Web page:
The Long View: Why “Maximizing Shareholder Value” Is on Its Way Out

Rick Wartzman
Rick Wartzman

In his latest online column for Time magazine, Drucker Institute Executive Director Rick Wartzman writes about the growing efforts from a range of individuals and organizations to make “long-term thinking the new normal of business.”

Wartzman’s piece focuses on an event held last week at the Drucker Institute during which 14 people passionate about the issue came together.

“Our agenda,” Wartzman explains, “was threefold: to learn what each other is doing to counter corporate myopia, to see where we might be able to form natural alliances and support each other’s work, and to determine whether our various actions might somehow add up into something much larger. It was this last notion—of sparking a social movement—that seemed to prompt the most excitement.”

In order to “better understand how movements are born,” the group heard from Marshall Ganz, a senior lecturer at Harvard’s Kennedy School of Government, who served as a key aide to United Farm Workers leader Cesar Chavez (a former Peter Drucker consulting client). Ganz is widely credited with forging the grassroots strategy that catapulted Barack Obama into the White House.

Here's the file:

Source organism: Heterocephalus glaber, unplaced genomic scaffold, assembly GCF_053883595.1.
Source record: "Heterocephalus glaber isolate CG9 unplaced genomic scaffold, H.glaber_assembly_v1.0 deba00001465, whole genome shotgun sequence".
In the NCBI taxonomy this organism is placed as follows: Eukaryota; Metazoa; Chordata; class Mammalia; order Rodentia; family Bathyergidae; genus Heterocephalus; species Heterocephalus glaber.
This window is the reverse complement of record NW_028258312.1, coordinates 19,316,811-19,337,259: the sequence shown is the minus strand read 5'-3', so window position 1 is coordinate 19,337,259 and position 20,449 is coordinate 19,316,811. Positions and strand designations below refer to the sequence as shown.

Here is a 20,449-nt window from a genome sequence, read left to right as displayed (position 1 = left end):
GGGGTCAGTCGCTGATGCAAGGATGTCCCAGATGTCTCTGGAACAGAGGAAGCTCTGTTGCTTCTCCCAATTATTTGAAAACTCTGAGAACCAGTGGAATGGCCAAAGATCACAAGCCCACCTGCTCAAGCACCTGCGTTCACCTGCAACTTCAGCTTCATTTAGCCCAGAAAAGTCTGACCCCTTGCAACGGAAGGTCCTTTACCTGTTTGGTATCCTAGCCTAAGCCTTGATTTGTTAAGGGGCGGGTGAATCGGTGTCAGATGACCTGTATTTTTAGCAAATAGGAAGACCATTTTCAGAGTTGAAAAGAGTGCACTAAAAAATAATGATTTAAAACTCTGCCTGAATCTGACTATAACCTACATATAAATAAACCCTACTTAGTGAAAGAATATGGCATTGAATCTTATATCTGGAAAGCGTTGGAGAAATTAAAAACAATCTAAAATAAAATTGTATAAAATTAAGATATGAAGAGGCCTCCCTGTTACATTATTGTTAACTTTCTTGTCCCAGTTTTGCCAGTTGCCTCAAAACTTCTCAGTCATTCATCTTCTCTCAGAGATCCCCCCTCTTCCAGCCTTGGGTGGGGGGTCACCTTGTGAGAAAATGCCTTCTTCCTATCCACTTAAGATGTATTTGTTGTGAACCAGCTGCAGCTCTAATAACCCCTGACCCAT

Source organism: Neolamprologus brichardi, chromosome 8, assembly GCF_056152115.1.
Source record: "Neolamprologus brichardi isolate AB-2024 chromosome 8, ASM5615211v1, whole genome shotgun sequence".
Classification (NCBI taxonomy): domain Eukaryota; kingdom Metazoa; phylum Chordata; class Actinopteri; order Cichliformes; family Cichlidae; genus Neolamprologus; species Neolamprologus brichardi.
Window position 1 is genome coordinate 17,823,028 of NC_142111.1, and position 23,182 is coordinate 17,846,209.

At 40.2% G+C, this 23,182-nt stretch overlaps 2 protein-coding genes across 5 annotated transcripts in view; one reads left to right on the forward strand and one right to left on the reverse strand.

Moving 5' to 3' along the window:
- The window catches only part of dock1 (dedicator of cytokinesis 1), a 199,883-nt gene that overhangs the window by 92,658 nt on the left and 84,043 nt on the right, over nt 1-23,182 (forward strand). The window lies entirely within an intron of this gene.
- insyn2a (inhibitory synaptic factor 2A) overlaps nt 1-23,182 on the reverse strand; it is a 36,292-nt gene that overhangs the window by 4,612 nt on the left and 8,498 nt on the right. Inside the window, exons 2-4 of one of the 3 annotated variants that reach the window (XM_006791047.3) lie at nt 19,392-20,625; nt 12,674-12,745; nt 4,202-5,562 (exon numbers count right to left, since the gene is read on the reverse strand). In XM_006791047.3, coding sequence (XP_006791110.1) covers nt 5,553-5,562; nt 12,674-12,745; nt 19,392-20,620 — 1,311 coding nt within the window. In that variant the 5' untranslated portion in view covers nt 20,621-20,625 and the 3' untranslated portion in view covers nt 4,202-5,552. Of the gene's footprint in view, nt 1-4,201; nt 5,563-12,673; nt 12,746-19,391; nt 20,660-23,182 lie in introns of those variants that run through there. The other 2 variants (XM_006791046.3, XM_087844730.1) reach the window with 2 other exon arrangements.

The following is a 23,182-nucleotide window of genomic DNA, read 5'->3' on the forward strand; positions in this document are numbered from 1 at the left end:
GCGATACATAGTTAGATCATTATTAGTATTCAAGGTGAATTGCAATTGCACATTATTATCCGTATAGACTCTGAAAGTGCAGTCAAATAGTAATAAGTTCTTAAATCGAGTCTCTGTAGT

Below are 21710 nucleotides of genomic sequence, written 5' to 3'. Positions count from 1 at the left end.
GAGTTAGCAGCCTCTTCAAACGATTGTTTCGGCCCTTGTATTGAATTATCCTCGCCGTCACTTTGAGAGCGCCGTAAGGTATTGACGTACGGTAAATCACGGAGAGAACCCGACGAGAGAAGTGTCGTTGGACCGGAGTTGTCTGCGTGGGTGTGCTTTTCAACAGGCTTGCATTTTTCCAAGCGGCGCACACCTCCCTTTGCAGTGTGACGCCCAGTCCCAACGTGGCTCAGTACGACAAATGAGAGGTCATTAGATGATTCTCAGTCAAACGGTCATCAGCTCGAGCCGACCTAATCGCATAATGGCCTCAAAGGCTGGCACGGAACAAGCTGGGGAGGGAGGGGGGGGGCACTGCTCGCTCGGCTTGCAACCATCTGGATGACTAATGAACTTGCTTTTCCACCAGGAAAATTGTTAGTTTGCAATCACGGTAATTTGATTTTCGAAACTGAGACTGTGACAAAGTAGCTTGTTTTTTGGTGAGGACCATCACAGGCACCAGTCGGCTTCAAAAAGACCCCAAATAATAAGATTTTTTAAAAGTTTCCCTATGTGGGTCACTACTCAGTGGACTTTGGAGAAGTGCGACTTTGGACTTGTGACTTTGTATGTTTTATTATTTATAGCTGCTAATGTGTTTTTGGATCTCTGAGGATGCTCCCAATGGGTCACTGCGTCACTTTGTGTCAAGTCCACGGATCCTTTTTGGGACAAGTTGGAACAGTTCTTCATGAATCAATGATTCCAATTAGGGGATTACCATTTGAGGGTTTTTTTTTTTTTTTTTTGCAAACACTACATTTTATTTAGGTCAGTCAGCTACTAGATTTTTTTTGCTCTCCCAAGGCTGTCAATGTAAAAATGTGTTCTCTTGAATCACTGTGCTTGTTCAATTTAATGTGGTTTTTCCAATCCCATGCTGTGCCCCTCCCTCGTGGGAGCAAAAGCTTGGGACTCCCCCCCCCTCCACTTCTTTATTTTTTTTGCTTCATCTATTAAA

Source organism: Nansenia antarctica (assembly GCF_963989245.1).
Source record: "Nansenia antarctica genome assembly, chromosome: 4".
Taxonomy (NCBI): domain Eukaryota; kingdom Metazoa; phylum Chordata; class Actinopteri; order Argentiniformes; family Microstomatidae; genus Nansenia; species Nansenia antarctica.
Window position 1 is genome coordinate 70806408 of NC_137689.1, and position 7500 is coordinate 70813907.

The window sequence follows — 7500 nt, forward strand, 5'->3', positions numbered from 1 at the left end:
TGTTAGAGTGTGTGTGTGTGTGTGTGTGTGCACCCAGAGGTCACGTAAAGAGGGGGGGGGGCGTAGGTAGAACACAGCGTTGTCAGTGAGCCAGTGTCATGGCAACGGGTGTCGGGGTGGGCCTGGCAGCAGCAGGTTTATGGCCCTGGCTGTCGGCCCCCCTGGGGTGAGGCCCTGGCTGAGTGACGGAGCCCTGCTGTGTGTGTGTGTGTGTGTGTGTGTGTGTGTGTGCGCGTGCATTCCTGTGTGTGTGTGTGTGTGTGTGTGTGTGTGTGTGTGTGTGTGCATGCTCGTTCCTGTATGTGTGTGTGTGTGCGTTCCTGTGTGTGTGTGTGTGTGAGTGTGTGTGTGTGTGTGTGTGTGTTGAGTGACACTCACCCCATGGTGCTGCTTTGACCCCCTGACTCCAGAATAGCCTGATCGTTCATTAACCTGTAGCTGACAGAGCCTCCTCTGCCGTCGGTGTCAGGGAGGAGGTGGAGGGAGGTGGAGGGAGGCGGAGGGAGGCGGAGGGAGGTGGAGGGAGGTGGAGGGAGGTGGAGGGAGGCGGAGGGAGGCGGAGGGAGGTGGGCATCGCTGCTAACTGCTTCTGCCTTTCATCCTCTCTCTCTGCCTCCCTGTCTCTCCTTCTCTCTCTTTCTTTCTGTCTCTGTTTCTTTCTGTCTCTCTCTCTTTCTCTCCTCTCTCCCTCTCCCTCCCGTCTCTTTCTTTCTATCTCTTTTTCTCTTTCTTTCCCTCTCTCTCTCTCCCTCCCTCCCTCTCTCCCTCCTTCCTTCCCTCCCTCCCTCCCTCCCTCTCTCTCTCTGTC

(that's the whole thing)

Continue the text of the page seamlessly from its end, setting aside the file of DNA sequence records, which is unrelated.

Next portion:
“Ganz urged us to begin by determining who cares the most about the perverse effects of corporate short-termism and to then zero in on the ‘dissonance’ they feel—that is, points of tension resolvable only through action,” Wartzman writes.

Those at the forum identified two groups that fit Ganz’s description: graduate students, who want to change the world but then find themselves stuck in traditional business and law classes “that reinforce a short-term mindset,” and corporate executives, who “hate the pressure . . . to focus on short-term financial metrics.”

Wartzman goes on to discuss how those at the forum in Claremont hope to reach these disaffected camps.